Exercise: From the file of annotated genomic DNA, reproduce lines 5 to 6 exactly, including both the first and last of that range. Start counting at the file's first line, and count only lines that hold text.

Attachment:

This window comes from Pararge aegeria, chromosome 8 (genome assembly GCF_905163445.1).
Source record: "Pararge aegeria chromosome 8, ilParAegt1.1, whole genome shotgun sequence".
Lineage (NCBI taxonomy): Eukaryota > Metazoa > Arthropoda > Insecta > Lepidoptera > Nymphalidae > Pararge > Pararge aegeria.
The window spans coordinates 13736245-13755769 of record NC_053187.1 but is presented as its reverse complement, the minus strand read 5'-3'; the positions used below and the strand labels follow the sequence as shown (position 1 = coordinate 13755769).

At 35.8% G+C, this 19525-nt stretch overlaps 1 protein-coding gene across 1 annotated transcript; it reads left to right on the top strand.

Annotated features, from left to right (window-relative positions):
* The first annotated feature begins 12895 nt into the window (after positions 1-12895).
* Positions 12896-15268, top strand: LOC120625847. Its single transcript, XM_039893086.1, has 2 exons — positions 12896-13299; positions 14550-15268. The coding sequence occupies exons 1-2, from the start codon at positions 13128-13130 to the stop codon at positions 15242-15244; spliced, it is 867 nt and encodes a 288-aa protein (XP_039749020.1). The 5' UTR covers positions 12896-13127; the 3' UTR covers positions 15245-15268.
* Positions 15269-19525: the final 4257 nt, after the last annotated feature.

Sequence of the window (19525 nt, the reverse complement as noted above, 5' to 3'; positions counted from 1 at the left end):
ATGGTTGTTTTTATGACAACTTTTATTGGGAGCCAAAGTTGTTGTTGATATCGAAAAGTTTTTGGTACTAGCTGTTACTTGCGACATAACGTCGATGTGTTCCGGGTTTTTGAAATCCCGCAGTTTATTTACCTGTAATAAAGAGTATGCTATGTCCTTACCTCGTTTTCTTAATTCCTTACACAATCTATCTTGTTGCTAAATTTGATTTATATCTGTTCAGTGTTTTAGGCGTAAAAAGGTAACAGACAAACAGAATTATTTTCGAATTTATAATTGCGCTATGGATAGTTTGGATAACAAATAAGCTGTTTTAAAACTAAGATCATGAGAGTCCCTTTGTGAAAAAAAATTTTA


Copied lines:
At 35.8% G+C, this 19525-nt stretch overlaps 1 protein-coding gene across 1 annotated transcript; it reads left to right on the top strand.

Annotated features, from left to right (window-relative positions):